Raggedy 1

David Lindquist, writing in the Indianapolis Star, recently took note of the end of the television series The Middle by recalling 20 fictional characters that, as Lindquist wrote, “put Indiana on the map.”

I’m pretty sure that Indiana, which I understand has been populated since around 8,000 years before the birth of Jesus, has been “on the map” at least since 1800 when Congress defined the Indiana Territory, which included what is now the sovereign state, so to speak.

Raggedy 3 Johnny Gruelle

Johnny Gruelle

Anyway, the characters that Lindquist cites for reminding us of Indiana in more recent times included James Whitcomb Riley’s “Little Orphant Annie” who was from Greenfield; M*A*S*H surgeon Frank Burns, who was from Fort Wayne; and Woody Boyd of Cheers, who was from Hanover.

And Linquist’s Hall of Indiana Fame included Raggedy Ann and Andy, who were created by former Indianapolis Star cartoonist Johnny Gruelle who featured them in a series of children’s books that he wrote and illustrated. Gruelle made the first Raggedy Ann doll in 1915 and published the first book, Raggedy Ann Stories, in 1918, and the second, Raggedy Andy Stories, in 1920. Ann and Andy were siblings. I suppose they still are. For a time, the dolls and the books were sold together.

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My personal Ann and Andy, circa 1968

Although there are alternative versions of the origin of Raggedy Ann, it appears that was planted in Gruelle’s mind when he found a homemade rag doll in the attack of his parents’ home in Indianapolis and mused that the doll could be the subject of a story. After his daughter, Marcella, was born, and Gruelle observed her playing with dolls, he was inspired to write what became the Raggedy Ann stories.

It is not true, as is often reported, that his daughter found the doll in the attic; nor is it true that Gruelle created Raggedy Ann as a tribute to Marcella after she died, at the age of 13, as a result of a contaminated injection. Anti-vaccination interests have adopted Raggedy Ann as a symbol, based on the latter myth, but Marcella’s death was attributable to the contamination, not to the vaccination itself.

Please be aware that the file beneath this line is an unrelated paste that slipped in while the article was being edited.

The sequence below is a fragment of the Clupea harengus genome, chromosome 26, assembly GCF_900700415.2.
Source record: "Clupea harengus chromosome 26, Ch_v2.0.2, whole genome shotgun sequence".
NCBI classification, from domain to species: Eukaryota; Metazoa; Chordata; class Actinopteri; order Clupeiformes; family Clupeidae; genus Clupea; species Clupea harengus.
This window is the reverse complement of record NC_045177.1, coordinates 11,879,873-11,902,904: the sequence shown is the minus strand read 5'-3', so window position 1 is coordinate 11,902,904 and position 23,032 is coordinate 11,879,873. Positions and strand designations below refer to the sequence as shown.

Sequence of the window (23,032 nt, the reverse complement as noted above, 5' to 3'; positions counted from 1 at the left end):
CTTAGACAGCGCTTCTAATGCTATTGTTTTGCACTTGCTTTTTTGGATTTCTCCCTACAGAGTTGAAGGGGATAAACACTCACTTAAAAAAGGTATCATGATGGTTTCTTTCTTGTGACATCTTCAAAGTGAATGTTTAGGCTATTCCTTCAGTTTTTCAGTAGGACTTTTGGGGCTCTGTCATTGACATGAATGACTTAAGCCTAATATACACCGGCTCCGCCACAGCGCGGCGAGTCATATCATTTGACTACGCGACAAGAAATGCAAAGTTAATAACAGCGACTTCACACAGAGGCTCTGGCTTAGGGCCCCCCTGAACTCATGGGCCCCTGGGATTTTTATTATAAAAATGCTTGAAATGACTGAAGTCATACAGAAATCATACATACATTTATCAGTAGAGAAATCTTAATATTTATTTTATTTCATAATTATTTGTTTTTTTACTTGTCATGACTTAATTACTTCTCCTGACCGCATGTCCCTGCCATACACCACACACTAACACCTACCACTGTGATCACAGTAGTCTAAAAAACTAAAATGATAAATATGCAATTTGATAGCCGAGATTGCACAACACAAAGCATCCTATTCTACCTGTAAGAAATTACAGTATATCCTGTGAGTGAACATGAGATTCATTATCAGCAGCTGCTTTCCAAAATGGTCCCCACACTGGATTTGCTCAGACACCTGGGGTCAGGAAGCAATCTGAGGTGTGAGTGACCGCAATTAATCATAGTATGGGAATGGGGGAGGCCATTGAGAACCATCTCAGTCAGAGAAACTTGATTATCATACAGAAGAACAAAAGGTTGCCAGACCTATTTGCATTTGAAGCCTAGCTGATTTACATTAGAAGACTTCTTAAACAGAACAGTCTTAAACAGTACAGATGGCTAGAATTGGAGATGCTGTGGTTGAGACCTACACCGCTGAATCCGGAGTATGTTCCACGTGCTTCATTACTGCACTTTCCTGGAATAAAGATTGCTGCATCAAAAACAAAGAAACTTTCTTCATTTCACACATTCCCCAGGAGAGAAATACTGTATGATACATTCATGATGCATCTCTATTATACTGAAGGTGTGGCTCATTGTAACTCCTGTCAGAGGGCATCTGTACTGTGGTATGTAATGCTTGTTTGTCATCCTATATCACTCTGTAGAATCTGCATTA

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Mug purchased by my parents circa 1941

As for the name of the doll, it is notable that Gruelle’s father, Richard, an artist, was a friend of James Whitcomb Riley, whose poems included “The Raggedy Man” and “Little Orphant Annie”—though why “orphant” rather than “orphan” I am not aware.

Gruelle’s inspiration after finding the forgotten doll has lived on in many forms besides the books, including animated films, a television series, a comic book, a stage play, and a Broadway musical.

Johnny Gruelle was an exceptional talent whose work appeared in theRaggedy 5 Twee Deedle Star as well as the Toledo News-Bee, the Pittsburgh Press, the Tacoma times, and the Spokane Press. In 1911, he and about 1500 other aspirants entered a cartooning contest sponsored by the New York Herald, and Gruelle won with a creation he called Mr. Twee Deedle. The strip ran in the Herald  for several years. Not too raggedy at that.

You can read a lot about the history of Raggedy Ann and Andy by clicking HERE.

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